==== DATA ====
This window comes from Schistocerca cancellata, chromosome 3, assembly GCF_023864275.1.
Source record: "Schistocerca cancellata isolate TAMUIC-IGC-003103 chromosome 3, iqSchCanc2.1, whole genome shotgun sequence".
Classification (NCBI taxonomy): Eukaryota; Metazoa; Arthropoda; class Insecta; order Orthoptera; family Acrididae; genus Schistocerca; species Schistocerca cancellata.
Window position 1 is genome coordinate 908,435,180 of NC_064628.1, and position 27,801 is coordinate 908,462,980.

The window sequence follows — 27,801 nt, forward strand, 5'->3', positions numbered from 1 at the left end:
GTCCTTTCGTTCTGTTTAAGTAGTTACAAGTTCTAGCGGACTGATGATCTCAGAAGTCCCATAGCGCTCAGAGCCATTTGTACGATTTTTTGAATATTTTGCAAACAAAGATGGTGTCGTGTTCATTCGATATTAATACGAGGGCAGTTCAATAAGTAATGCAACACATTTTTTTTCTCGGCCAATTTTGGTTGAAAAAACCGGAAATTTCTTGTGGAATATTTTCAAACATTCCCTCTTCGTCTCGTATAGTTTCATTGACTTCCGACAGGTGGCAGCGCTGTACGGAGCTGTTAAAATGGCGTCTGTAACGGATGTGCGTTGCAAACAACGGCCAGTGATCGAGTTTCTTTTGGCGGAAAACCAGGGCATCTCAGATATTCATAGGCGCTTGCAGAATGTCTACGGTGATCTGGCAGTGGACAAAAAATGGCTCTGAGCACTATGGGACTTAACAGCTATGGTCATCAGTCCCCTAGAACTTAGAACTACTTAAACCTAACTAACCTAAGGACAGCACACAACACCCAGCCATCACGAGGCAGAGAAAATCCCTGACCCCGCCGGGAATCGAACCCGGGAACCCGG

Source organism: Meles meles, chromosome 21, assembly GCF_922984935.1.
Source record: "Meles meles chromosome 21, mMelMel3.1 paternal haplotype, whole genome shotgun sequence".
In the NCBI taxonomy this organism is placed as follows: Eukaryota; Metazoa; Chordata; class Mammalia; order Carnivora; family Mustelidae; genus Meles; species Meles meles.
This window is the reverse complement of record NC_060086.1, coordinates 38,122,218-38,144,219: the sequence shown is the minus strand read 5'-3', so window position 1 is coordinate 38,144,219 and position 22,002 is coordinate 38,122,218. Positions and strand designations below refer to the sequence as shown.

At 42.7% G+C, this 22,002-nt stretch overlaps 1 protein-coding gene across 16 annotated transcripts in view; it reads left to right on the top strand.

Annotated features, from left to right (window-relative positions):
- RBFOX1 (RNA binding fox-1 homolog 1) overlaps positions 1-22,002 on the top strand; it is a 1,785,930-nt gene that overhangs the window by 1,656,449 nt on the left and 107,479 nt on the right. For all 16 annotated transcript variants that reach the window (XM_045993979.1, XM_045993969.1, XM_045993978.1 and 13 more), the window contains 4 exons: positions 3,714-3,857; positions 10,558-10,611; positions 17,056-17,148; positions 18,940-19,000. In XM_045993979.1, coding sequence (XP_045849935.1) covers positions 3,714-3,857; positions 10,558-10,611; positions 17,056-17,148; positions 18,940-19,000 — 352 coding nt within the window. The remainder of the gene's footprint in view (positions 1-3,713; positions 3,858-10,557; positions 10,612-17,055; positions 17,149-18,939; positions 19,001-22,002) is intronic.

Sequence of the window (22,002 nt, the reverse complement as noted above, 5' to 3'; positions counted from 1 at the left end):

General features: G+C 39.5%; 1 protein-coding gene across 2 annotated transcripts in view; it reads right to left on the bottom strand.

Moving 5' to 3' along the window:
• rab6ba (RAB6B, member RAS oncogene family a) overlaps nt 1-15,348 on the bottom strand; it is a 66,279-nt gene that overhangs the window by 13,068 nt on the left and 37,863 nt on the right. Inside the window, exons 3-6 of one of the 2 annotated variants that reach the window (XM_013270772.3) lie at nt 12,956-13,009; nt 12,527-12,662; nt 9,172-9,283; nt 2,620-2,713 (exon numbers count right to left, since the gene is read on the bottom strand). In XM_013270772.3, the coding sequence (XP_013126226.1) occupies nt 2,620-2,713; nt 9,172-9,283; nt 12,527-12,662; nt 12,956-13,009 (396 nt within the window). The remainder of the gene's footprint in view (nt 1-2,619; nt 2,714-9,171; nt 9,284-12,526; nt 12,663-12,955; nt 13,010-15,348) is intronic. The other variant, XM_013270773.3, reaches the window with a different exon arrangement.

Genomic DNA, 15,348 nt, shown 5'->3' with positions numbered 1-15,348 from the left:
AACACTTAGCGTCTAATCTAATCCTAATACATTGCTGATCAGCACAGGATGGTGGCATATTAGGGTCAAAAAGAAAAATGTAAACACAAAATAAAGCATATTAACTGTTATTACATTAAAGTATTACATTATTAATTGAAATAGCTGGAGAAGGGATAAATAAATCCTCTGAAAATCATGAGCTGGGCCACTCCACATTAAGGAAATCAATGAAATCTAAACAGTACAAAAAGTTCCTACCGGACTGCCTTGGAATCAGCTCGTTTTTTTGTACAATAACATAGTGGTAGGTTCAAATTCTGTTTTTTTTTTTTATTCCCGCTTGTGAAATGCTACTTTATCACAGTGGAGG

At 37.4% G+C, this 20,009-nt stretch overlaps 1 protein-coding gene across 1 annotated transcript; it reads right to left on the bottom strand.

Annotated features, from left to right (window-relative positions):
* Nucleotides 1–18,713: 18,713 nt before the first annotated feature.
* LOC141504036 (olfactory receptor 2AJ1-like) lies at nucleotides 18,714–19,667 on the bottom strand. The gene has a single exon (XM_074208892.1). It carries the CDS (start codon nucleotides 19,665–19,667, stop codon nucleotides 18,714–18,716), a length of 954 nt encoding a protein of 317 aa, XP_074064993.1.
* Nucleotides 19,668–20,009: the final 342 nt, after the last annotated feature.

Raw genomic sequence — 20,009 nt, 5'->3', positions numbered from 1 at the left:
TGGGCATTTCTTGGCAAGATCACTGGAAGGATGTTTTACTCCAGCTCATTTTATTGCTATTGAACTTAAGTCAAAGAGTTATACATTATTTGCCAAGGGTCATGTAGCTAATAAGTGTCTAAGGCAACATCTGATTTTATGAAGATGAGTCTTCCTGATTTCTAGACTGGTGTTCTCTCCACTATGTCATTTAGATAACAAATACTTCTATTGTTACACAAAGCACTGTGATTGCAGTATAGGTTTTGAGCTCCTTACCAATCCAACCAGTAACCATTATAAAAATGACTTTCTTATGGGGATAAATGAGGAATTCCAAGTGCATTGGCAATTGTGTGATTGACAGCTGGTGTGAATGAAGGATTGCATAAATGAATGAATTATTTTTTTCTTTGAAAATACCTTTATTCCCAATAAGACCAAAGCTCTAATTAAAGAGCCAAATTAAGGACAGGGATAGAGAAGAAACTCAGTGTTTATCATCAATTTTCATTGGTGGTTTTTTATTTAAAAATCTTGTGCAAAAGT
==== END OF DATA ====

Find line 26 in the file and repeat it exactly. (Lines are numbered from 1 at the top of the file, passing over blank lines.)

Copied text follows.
TGGGCATTTCTTGGCAAGATCACTGGAAGGATGTTTTACTCCAGCTCATTTTATTGCTATTGAACTTAAGTCAAAGAGTTATACATTATTTGCCAAGGGTCATGTAGCTAATAAGTGTCTAAGGCAACATCTGATTTTATGAAGATGAGTCTTCCTGATTTCTAGACTGGTGTTCTCTCCACTATGTCATTTAGATAACAAATACTTCTATTGTTACACAAAGCACTGTGATTGCAGTATAGGTTTTGAGCTCCTTACCAATCCAACCAGTAACCATTATAAAAATGACTTTCTTATGGGGATAAATGAGGAATTCCAAGTGCATTGGCAATTGTGTGATTGACAGCTGGTGTGAATGAAGGATTGCATAAATGAATGAATTATTTTTTTCTTTGAAAATACCTTTATTCCCAATAAGACCAAAGCTCTAATTAAAGAGCCAAATTAAGGACAGGGATAGAGAAGAAACTCAGTGTTTATCATCAATTTTCATTGGTGGTTTTTTATTTAAAAATCTTGTGCAAAAGT